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“Bite-Size Bits of Local, National, and Global History”
Hutchinson in Reno County, Kansas — The American Midwest (Upper Plains)
 

The Story of WuShock

Wichita State University

 
 
The Story of WuShock Marker image. Click for full size.
By William Fischer, Jr., September 18, 2010
1. The Story of WuShock Marker
Inscription.
It was 1904 when Wichita State University was known as Fairmoun[t] College that R.J. Kirk (Class of 1907), a football manager, invented the name "Wheat Shockers" for posters to advertise a game against the Chilocco Indians. It was shortened to "Shockers" as Wichita State teams are known today.

Kirk had put the word "Indians" under the name Chilocco and a press agent for the Wichita Fall Festival, helping to publicize the contest, demanded that Kirk should produce a nickname for Fairmount to balance the poster.

In those days, when wheat was shocked or headed, the majority of the players earned a stake for college expenses by working all summer in the harvest and threshing and came back tough enough to play 60-minute games.

Wichita University students of the art department were invited by Kappa Pi art fraternity to compete in the creation of a design to typify the school spirit. Walter Lengel's design students were given the assignment as a requirement of his class. The entries were to be judged by members of the student publications board. The contest was wide open...no theme was established.

Wilbur Elsea, a junior who had been a Marine during World War II, decided that, "the school needed a mascot who gave a tough impression...with a serious, no-nonsense scowl". And his design for WuShock was adopted.
The Story of WuShock Marker image. Click for full size.
By William Fischer, Jr., September 18, 2010
2. The Story of WuShock Marker
WuShock got its name in another contest, which was won by freshman Jack Kersting.

But the story does not end there. Dave Johnson, a WU cheerleader, changed the mascot from ink into flesh and blood in 1954. He and members of the art department brought WuShock to life as a costume.
 
Location. 38° 4.598′ N, 97° 55.714′ W. Marker is in Hutchinson, Kansas, in Reno County. Touch for map. Marker is on the Kansas State Fairgrounds, just north of the Eisenhower Building. Marker is at or near this postal address: 2000 North Poplar Street, Hutchinson KS 67502, United States of America.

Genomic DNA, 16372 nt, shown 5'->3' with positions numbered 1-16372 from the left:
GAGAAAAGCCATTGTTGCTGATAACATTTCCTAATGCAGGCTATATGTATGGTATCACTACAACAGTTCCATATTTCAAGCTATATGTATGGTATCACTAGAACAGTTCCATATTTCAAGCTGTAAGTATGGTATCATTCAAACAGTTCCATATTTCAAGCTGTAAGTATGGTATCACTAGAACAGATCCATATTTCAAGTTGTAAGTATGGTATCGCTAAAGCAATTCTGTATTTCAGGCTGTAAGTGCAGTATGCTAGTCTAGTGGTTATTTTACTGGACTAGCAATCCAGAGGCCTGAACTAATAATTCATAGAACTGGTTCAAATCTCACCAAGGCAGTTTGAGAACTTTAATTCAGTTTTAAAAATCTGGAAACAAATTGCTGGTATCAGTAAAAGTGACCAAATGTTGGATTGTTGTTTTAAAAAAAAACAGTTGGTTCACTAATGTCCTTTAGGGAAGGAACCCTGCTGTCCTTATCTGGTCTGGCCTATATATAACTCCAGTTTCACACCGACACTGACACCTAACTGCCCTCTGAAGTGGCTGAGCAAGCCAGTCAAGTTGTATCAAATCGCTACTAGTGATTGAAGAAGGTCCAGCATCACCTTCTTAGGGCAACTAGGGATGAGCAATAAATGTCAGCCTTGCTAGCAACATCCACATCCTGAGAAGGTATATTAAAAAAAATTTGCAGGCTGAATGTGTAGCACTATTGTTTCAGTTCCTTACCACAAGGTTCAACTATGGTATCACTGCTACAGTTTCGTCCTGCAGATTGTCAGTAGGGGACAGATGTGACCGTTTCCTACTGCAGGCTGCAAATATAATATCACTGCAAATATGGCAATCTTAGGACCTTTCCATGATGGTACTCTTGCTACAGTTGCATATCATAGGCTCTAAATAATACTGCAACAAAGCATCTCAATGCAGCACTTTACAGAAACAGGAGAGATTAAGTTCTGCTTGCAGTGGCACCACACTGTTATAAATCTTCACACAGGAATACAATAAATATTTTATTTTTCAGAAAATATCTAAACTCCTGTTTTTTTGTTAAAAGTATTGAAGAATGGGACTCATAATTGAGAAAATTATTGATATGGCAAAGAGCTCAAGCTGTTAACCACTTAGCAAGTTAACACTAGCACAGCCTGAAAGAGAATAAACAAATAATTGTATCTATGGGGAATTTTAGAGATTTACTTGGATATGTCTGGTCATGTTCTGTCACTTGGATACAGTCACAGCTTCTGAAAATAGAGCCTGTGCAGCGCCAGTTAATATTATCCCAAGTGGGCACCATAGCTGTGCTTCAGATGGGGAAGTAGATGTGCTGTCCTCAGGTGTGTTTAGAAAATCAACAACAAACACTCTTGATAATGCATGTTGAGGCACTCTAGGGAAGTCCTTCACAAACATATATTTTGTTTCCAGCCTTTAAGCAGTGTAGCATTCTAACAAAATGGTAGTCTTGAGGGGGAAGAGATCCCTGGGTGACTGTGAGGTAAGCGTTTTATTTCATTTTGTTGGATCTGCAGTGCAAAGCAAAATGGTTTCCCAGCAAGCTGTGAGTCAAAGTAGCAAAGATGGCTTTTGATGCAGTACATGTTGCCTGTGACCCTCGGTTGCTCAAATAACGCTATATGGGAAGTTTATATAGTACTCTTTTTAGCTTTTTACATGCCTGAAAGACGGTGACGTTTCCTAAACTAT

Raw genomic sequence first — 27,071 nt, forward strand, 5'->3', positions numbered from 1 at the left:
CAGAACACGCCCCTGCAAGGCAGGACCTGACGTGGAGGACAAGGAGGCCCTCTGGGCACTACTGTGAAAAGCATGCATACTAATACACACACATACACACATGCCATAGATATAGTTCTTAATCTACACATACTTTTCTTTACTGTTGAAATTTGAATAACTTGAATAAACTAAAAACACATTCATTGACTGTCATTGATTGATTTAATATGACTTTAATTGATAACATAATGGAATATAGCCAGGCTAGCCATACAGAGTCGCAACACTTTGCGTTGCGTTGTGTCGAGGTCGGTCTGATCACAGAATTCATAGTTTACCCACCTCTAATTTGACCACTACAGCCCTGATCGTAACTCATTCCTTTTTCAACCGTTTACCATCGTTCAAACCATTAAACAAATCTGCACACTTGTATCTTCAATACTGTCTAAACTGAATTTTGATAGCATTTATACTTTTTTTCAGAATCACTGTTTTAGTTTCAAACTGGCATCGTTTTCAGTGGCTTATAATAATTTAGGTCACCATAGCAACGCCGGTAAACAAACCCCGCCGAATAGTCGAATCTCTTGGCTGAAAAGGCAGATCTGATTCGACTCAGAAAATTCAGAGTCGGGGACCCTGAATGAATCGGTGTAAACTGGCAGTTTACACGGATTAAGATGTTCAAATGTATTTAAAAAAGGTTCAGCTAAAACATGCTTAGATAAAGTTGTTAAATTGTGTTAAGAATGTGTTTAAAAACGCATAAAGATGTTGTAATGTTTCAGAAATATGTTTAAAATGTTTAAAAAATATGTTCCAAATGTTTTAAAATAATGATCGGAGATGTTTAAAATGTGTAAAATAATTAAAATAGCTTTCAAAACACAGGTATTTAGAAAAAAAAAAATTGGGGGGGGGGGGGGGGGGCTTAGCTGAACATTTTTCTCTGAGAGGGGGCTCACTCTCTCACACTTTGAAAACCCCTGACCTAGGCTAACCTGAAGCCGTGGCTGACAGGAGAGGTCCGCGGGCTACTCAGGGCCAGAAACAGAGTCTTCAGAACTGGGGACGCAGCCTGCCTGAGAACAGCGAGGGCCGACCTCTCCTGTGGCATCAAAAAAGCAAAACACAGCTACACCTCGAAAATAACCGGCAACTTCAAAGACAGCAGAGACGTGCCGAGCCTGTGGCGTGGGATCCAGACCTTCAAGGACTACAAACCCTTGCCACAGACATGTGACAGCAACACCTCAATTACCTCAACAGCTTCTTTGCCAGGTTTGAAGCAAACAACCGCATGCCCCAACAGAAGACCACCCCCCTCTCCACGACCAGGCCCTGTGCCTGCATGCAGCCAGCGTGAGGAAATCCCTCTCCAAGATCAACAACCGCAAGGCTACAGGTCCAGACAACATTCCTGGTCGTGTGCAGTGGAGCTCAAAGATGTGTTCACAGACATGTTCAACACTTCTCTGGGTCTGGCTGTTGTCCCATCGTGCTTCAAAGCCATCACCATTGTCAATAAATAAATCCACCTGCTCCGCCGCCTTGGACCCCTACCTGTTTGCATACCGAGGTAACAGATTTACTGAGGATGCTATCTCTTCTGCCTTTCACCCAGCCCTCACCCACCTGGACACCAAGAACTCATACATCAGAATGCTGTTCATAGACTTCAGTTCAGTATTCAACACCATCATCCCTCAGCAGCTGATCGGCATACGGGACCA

Other nearby markers. At least 8 other markers are within 2 miles of this marker, measured as the crow flies. Wildcat Evolution (here, next to this marker); Gus Gorilla (here, next to this marker); Victor E. Tiger (a few steps from this marker); The Legend of Corky the Hornet (a few steps from this marker); The University of Kansas Jayhawk (a few steps from this marker); Man's Last Footsteps On The Moon (approx. 0.9 miles away); Citizens Bank (approx. 1 miles away); Whiteside Building (approx. 1 miles away). Touch for a list and map of all markers in Hutchinson.
 
Also see . . .
1. WuShock: A True Original. (Submitted on February 1, 2011, by William Fischer, Jr. of Scranton, Pennsylvania.)
2. Look Who's 60: WuShock. (Submitted on February 1, 2011, by William Fischer, Jr. of Scranton, Pennsylvania.)
The Story of WuShock Images image. Click for full size.
September 18, 2010
3. The Story of WuShock Images

3. Kansas State Fair. (Submitted on February 1, 2011, by William Fischer, Jr. of Scranton, Pennsylvania.)
4. Wichita State University. (Submitted on February 2, 2011, by William Fischer, Jr. of Scranton, Pennsylvania.)
 
Categories. Arts, Letters, MusicEducationEntertainmentSports
 
The Story of WuShock Images image. Click for full size.
September 18, 2010
4. The Story of WuShock Images
The Story of WuShock Marker [far left] image. Click for full size.
By William Fischer, Jr., September 18, 2010
5. The Story of WuShock Marker [far left]
The Story of WuShock Artwork image. Click for full size.
By William Fischer, Jr., September 18, 2010
6. The Story of WuShock Artwork
 
 
Credits. This page was last revised on June 16, 2016. This page originally submitted on February 1, 2011, by William Fischer, Jr. of Scranton, Pennsylvania. This page has been viewed 767 times since then and 54 times this year. Photos:   1, 2, 3, 4, 5, 6. submitted on February 1, 2011, by William Fischer, Jr. of Scranton, Pennsylvania.
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